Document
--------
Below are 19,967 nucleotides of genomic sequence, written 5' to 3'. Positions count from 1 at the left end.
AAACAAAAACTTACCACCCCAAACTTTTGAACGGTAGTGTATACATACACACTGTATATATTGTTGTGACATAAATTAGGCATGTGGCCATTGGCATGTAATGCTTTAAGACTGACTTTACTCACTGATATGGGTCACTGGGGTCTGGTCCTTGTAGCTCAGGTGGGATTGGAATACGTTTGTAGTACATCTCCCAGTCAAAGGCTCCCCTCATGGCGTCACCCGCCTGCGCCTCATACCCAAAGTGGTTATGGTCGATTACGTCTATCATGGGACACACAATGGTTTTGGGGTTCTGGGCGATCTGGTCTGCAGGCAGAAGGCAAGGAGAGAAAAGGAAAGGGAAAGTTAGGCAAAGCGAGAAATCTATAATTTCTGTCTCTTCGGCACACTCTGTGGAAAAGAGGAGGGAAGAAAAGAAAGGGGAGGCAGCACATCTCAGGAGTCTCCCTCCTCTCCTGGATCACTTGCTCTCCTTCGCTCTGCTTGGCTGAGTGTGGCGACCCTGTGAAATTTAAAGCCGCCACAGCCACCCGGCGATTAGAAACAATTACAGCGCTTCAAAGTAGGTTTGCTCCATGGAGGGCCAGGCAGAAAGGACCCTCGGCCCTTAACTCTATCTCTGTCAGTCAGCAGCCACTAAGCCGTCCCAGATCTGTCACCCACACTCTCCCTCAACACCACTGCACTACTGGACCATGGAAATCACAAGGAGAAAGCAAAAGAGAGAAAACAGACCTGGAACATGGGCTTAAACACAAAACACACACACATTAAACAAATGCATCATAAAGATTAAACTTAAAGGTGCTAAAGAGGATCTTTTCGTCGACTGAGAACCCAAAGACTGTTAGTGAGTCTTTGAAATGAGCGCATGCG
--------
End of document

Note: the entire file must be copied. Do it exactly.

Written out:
Below are 19,967 nucleotides of genomic sequence, written 5' to 3'. Positions count from 1 at the left end.
AAACAAAAACTTACCACCCCAAACTTTTGAACGGTAGTGTATACATACACACTGTATATATTGTTGTGACATAAATTAGGCATGTGGCCATTGGCATGTAATGCTTTAAGACTGACTTTACTCACTGATATGGGTCACTGGGGTCTGGTCCTTGTAGCTCAGGTGGGATTGGAATACGTTTGTAGTACATCTCCCAGTCAAAGGCTCCCCTCATGGCGTCACCCGCCTGCGCCTCATACCCAAAGTGGTTATGGTCGATTACGTCTATCATGGGACACACAATGGTTTTGGGGTTCTGGGCGATCTGGTCTGCAGGCAGAAGGCAAGGAGAGAAAAGGAAAGGGAAAGTTAGGCAAAGCGAGAAATCTATAATTTCTGTCTCTTCGGCACACTCTGTGGAAAAGAGGAGGGAAGAAAAGAAAGGGGAGGCAGCACATCTCAGGAGTCTCCCTCCTCTCCTGGATCACTTGCTCTCCTTCGCTCTGCTTGGCTGAGTGTGGCGACCCTGTGAAATTTAAAGCCGCCACAGCCACCCGGCGATTAGAAACAATTACAGCGCTTCAAAGTAGGTTTGCTCCATGGAGGGCCAGGCAGAAAGGACCCTCGGCCCTTAACTCTATCTCTGTCAGTCAGCAGCCACTAAGCCGTCCCAGATCTGTCACCCACACTCTCCCTCAACACCACTGCACTACTGGACCATGGAAATCACAAGGAGAAAGCAAAAGAGAGAAAACAGACCTGGAACATGGGCTTAAACACAAAACACACACACATTAAACAAATGCATCATAAAGATTAAACTTAAAGGTGCTAAAGAGGATCTTTTCGTCGACTGAGAACCCAAAGACTGTTAGTGAGTCTTTGAAATGAGCGCATGCG